Faith Circles 2023 (Year A)

Lamp and Oil – 32nd Sunday in Ordinary Time – Year A

November 5, 2023
(Gospel of Sunday, 12 November 2023)


Matthew 25:1-13

Jesus told this parable to his disciples: ‘The kingdom of heaven will be like this: Ten bridesmaids took their lamps and went to meet the bridegroom. Five of them were foolish and five of them were sensible: the foolish ones did take their lamps, but they brought no oil, whereas the sensible ones took flasks of oil as well as their lamps. The bridegroom was late, and they all grew drowsy and fell asleep. But at midnight there was a cry, “The bridegroom is here! Go out and meet him.” At this, all those bridesmaids woke up and trimmed their lamps, and the foolish ones said to the sensible ones, “Give us some of your oil: our lamps are going out.” But they replied, “There may not be enough for us and for you; you had better go to those who sell it and buy some for yourselves.” They had gone off to buy it when the bridegroom arrived. Those who were ready went in with him to the wedding hall and the door was closed. The other bridesmaids arrived later. “Lord, Lord,” they said, “open the door for us.” But he replied, “I tell you solemnly, I do not know you.” So stay awake, because you do not know either the day or the hour.’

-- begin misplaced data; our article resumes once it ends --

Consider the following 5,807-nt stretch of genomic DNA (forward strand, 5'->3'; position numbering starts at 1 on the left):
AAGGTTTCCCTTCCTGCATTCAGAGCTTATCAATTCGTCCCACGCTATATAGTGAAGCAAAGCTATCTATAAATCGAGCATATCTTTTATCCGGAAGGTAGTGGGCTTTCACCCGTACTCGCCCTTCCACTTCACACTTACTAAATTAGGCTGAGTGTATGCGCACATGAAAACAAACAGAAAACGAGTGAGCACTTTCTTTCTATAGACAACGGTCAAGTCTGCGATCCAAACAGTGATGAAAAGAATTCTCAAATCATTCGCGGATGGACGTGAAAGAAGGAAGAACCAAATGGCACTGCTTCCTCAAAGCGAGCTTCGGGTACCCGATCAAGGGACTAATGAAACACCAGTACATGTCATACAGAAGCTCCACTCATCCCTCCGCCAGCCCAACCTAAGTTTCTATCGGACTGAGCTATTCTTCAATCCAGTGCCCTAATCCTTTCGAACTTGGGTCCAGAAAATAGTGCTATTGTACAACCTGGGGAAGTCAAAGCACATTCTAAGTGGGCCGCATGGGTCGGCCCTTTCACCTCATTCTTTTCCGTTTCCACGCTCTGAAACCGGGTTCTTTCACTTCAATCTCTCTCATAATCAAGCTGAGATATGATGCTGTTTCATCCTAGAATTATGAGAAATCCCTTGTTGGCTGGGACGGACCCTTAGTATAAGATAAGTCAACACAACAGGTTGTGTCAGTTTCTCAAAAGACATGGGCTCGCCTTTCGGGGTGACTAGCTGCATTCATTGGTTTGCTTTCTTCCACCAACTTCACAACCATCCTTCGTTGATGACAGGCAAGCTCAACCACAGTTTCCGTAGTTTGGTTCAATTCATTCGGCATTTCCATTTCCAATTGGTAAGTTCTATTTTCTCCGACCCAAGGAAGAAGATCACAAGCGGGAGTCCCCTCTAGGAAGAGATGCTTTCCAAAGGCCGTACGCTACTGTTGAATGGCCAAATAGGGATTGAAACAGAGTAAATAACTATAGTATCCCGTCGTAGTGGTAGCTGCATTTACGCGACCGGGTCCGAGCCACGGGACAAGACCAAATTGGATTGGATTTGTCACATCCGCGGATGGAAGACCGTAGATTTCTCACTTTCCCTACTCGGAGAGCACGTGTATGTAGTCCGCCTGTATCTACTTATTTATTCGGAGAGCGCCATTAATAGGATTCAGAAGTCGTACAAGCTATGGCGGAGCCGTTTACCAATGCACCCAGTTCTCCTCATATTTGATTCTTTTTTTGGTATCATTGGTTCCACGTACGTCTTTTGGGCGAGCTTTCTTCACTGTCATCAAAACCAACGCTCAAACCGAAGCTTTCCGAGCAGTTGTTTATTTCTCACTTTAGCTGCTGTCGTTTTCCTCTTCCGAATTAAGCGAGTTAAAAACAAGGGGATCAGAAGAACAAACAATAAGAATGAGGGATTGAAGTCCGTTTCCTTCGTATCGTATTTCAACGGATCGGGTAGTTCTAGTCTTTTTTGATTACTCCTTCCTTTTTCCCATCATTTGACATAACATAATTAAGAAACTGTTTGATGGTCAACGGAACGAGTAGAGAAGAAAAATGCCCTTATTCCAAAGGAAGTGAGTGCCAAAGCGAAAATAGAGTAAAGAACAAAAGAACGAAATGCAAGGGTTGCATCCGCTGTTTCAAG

Reflection by Pope Francis

(8 November, 2020) This Sunday’s Gospel passage (Mt 25:1-13) invites us to prolong the reflection on eternal life that we began on the occasion of the Feast of All Saints and the Commemoration of the Faithful Departed. Jesus recounts the parable of the ten virgins invited to a wedding feast, symbol of the Kingdom of Heaven.

In Jesus’ time it was customary for weddings to be celebrated at night; so the procession of guests took place with lit lamps. Some of the bridesmaids are foolish: they take their lamps but do not take the oil with them; the wise ones instead take the oil with them together with their lamps. The bridegroom is late, late in coming, and they all fall asleep. When a voice alerts them that the bridegroom is about to arrive, in that moment, the foolish ones realize that they do not have oil for their lamps; they ask the wise ones for some, but the latter reply that they cannot give away any oil, because there would not be enough for them all. While the foolish maidens go to buy oil, the bridegroom arrives. The wise maidens enter the banquet hall with him, and the door is closed. The others arrive too late and are turned away.

It is clear that with this parable, Jesus wants to tell us that we must be prepared for the encounter with him. Not only for the final encounter, but also for the everyday great and small encounters, with a view to that encounter for which the lamp of faith is not enough; we also need the oil of charity and good works. As the Apostle Paul says, the faith that truly unites us to Jesus is, “faith working through love” (Gal 5:6). It is what is represented by the behaviour of the wise maidens. Being wise and prudent means not waiting until the last moment to correspond to God’s grace, but to do so actively and immediately, starting right now. “I… yes, I will convert soon…”. “Convert today! Change your life today!”. “Yes, yes, tomorrow”. And the same thing is said tomorrow, and so it never arrives. Today! If we want to be ready for the final encounter with the Lord, we must cooperate with him now and perform good deeds inspired by his love.